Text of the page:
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Retirement Account Changes to Know from the SECURE Act 2.0

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Are you comfortable with your retirement planning?

While many Americans are hoping to retire with peace of mind, many do not have the proper nest eggs to allow them to do so. To better help Americans prepare for retirement, Congress decided to modify the rules to help Americans reach some retirement savings milestones.

On December 29, 2022, the SECURE Act 2.0 was signed into law. This bill was created to expand and encourage saving for retirement through qualified plans and Individual Retirement Accounts (IRAs). These changes made to the retirement system impact retirees and those currently saving for retirement.

Some of these changes have gone into effect in 2023, and some of them are still coming at a later time. It’s important to familiarize yourself with these new rules now and understand how they may impact you and your retirement plan as time goes on.

Age Increase for Required Minimum Distributions

If you’ve been contributing to a retirement account, it’s likely you haven’t paid any taxes on the earnings inside that account. Tax-deferred retirement accounts are allowed to grow tax-free and are generally subject to income taxes once distributed.

The government wants to ensure that these accounts are used for retirement and are not to be passed on to future generations. That’s why the Internal Revenue Service (IRS) mandates that required minimum distributions (RMDs) be taken annually from certain tax-deferred retirement accounts, such as a traditional IRA or 401(k).

Prior to 2023, those who attained age 72 were generally subject to these RMD rules. With Americans working and living longer than ever before, Congress agreed to raise the age at which RMDs must begin.

Effective January 1, 2023,  individuals who were born in 1951 through 1959, will now be subject to these required minimum distribution rules in the year they reach age 73. The RMD age is further increased to age 75 for those born in 1960 or later. This age increase gives individuals more planning flexibility and allows those retirement funds to continue to grow tax-deferred for an additional few years. However, delaying RMDs too far into the future may result in larger taxable withdrawals over a shorter period of time.

What’s your RMD age?

Born in 1950 or earlierAge 72
Born in 1951-1959Age 73
Born in 1960 or laterAge 75

Technically, the first RMD can be delayed until April 1 of the year following the year you attain your RMD age. However, delaying this initial distribution still requires that a second RMD be taken no later than December 31st of that same tax year, likely increasing your taxable income even more.

If you own a Roth IRA, you don’t need to worry about RMDs. Roth IRA owners are not required to take annual withdrawals from the account during their lifetime. These accounts only become subject to the RMD rules after the death of the account owner.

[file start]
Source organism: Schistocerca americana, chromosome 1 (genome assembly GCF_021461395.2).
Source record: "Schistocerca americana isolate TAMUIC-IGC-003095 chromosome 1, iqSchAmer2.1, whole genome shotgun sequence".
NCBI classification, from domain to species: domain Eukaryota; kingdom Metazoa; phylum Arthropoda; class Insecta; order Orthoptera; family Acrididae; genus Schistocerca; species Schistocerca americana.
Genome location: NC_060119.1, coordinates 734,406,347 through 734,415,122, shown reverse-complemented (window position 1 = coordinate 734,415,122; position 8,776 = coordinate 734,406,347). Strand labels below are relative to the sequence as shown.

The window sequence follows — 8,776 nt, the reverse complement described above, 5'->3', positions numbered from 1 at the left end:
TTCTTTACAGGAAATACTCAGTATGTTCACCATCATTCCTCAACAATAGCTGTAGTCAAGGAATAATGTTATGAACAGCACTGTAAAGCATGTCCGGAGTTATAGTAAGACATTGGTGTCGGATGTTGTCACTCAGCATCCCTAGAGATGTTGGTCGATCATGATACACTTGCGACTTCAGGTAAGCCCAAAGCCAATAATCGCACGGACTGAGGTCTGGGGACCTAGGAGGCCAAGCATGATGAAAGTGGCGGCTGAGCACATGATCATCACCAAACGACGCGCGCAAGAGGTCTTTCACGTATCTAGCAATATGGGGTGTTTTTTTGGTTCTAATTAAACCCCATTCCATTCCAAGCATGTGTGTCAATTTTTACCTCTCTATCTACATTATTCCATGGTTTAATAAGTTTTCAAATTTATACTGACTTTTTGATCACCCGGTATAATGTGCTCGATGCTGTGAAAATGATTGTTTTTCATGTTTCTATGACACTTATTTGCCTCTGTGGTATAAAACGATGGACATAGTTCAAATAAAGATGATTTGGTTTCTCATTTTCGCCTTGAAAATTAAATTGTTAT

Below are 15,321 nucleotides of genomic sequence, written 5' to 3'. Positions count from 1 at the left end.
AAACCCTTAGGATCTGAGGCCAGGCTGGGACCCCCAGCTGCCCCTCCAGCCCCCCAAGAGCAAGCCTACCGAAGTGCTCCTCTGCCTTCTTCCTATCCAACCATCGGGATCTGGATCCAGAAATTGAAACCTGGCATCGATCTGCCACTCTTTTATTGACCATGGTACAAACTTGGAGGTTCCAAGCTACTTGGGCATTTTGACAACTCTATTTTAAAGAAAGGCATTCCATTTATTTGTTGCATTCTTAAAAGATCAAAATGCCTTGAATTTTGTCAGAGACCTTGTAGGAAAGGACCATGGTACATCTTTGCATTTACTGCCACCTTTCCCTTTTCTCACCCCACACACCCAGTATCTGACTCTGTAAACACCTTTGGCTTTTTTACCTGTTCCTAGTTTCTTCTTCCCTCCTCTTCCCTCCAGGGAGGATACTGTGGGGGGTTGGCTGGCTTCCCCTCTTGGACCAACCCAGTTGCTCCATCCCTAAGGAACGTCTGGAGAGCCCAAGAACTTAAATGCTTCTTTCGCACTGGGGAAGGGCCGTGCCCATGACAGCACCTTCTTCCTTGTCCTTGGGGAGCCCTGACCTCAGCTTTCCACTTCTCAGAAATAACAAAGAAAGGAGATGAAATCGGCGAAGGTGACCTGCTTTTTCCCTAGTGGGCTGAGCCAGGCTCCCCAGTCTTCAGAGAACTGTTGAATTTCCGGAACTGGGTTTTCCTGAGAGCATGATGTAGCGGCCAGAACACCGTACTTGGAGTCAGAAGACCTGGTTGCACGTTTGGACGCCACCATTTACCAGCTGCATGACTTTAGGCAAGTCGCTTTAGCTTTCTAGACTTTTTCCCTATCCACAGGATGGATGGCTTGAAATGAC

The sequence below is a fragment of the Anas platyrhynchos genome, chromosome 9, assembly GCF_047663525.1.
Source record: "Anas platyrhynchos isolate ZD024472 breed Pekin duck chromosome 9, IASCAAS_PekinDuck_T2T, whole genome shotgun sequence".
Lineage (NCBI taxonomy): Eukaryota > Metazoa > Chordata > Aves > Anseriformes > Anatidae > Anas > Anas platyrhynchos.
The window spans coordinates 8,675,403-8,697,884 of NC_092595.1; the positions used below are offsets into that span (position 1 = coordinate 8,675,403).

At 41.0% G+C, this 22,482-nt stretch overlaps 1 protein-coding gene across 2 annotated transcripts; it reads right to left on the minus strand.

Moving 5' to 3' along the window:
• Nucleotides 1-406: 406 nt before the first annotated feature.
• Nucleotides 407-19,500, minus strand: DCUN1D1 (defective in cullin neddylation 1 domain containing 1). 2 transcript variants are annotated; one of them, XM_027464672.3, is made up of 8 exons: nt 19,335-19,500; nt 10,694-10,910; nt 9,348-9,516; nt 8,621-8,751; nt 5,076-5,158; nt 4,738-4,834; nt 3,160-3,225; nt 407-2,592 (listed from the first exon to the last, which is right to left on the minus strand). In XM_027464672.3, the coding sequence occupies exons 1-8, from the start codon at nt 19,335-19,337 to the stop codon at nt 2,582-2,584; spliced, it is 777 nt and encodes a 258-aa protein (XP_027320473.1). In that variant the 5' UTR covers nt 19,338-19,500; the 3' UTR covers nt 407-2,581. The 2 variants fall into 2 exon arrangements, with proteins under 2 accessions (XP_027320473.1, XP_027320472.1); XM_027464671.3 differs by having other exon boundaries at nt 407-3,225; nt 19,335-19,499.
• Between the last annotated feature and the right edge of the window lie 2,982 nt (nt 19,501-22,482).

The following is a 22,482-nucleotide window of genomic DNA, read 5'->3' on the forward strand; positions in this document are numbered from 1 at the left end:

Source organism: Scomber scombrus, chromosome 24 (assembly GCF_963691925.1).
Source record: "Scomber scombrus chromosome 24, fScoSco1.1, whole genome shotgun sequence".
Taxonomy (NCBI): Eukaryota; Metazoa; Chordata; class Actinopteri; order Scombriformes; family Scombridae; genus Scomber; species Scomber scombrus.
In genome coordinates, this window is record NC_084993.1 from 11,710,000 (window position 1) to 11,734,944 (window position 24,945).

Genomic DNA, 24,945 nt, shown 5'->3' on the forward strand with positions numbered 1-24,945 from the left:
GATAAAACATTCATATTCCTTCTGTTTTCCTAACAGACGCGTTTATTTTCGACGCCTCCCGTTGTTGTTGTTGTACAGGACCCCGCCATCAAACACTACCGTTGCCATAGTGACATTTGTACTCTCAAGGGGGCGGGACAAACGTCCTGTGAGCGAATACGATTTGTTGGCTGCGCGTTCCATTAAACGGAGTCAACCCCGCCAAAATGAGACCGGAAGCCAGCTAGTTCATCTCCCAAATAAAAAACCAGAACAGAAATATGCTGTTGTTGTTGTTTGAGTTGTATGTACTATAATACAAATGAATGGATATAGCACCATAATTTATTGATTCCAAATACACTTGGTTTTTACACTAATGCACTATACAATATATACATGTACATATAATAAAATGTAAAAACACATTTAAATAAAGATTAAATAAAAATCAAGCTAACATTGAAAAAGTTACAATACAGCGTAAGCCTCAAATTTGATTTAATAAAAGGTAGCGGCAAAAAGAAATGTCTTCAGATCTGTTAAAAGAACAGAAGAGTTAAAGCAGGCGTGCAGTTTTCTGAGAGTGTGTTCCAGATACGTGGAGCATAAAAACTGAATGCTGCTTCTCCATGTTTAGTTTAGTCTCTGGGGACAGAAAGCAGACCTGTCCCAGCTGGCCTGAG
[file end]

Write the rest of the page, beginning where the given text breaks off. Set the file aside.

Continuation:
Catch-Up Contribution Changes (for those age 50 or older)

If you’re age 50 or older, catch-up contributions allow you to add even more to your retirement savings.

Older individuals tend to reach their peak earnings in their 50s and are more likely to have additional savings to set aside for retirement. This catch-up provision allows individuals to ‘catch-up’ their retirement savings to a level that they can be more comfortable with heading into the golden years.

The SECURE Act 2.0 makes significant changes to how catch-up contributions will work in the future.

  • Starting in 2024:
    • All catch-up contributions for employees with wages higher than $145,000 during the previous year (indexed for inflation), will be required to be made as after-tax catch-up contributions. Under current law, catch-up contributions can be made on a pre-tax basis regardless of income, reducing your taxable wages. The current catch-up contribution limit for employees is $7,500 for the 2023 tax year.
    • The catch-up contribution for an IRA is limited to $1,000 and despite years of inflation, it has not increased since 2006. Beginning in 2024, this $1,000 amount will finally be indexed for inflation on an annual basis. However, this increase will only occur in $100 increments, so it is likely to be a few years until we see any benefit from this provision.
  • Starting in 2025:
    • Individuals aged 60, 61, 62, and 63 are allowed to make additional catch-up contributions. This allowance limits the catch-up contributions to 150% of the regular catch-up contribution amount for that tax particular year.
      • For example, if the 2025 regular catch-up contribution is limited to $8,000, the additional catch-up contribution will be limited to $12,000 ($8,000 x 150%).

Convert Excess 529 Plan Funds to a Roth IRA

College tuition is expensive and isn’t getting cheaper anytime soon.

Investing in your child’s education at an early age can help set your mind at ease when it comes time to pay those tuition bills. 529 plans are a great tax-advantaged investment account designed to help save for future educational expenses.

Contributions to a 529 plan grow free of federal and state income taxes while invested in the account.  Payments made from a 529 plan for qualified educational purposes allow any earnings on the contributions to avoid income tax as well.

The SECURE Act 2.0 makes 529 plans even more attractive.

Under current law, there is no ability to roll over unused 529 funds once an individual graduates from college. These funds would either need to be distributed for non-educational purposes and be subject to a penalty or transferred to another relative to be used for qualified educational purposes.